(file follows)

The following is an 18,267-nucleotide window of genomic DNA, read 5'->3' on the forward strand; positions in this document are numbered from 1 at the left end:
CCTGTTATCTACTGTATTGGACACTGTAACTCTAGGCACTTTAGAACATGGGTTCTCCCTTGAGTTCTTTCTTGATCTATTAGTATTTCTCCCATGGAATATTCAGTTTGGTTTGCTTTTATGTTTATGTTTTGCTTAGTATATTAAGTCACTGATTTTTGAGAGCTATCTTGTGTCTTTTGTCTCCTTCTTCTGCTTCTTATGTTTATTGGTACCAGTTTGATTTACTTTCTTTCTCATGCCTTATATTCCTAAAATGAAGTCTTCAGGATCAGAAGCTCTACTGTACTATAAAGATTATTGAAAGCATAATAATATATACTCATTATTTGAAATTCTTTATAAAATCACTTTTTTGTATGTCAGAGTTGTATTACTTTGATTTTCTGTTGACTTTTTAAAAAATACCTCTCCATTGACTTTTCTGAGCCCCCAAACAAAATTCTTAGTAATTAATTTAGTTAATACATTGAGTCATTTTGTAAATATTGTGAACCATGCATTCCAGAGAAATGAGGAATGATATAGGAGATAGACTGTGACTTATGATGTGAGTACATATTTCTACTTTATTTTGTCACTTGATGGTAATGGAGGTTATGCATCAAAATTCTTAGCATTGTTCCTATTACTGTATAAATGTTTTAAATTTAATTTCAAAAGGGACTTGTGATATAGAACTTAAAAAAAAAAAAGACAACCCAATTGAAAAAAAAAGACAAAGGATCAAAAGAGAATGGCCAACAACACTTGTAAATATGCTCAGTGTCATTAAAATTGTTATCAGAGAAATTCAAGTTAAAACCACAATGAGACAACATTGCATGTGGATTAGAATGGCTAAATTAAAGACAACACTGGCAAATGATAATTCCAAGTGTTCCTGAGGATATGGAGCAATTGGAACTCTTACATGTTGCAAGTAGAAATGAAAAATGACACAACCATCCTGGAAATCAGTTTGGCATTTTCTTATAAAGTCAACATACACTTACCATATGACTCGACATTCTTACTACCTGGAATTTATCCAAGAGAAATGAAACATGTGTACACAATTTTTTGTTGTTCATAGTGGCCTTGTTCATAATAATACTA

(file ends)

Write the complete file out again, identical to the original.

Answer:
The following is an 18,267-nucleotide window of genomic DNA, read 5'->3' on the forward strand; positions in this document are numbered from 1 at the left end:
CCTGTTATCTACTGTATTGGACACTGTAACTCTAGGCACTTTAGAACATGGGTTCTCCCTTGAGTTCTTTCTTGATCTATTAGTATTTCTCCCATGGAATATTCAGTTTGGTTTGCTTTTATGTTTATGTTTTGCTTAGTATATTAAGTCACTGATTTTTGAGAGCTATCTTGTGTCTTTTGTCTCCTTCTTCTGCTTCTTATGTTTATTGGTACCAGTTTGATTTACTTTCTTTCTCATGCCTTATATTCCTAAAATGAAGTCTTCAGGATCAGAAGCTCTACTGTACTATAAAGATTATTGAAAGCATAATAATATATACTCATTATTTGAAATTCTTTATAAAATCACTTTTTTGTATGTCAGAGTTGTATTACTTTGATTTTCTGTTGACTTTTTAAAAAATACCTCTCCATTGACTTTTCTGAGCCCCCAAACAAAATTCTTAGTAATTAATTTAGTTAATACATTGAGTCATTTTGTAAATATTGTGAACCATGCATTCCAGAGAAATGAGGAATGATATAGGAGATAGACTGTGACTTATGATGTGAGTACATATTTCTACTTTATTTTGTCACTTGATGGTAATGGAGGTTATGCATCAAAATTCTTAGCATTGTTCCTATTACTGTATAAATGTTTTAAATTTAATTTCAAAAGGGACTTGTGATATAGAACTTAAAAAAAAAAAAGACAACCCAATTGAAAAAAAAAGACAAAGGATCAAAAGAGAATGGCCAACAACACTTGTAAATATGCTCAGTGTCATTAAAATTGTTATCAGAGAAATTCAAGTTAAAACCACAATGAGACAACATTGCATGTGGATTAGAATGGCTAAATTAAAGACAACACTGGCAAATGATAATTCCAAGTGTTCCTGAGGATATGGAGCAATTGGAACTCTTACATGTTGCAAGTAGAAATGAAAAATGACACAACCATCCTGGAAATCAGTTTGGCATTTTCTTATAAAGTCAACATACACTTACCATATGACTCGACATTCTTACTACCTGGAATTTATCCAAGAGAAATGAAACATGTGTACACAATTTTTTGTTGTTCATAGTGGCCTTGTTCATAATAATACTA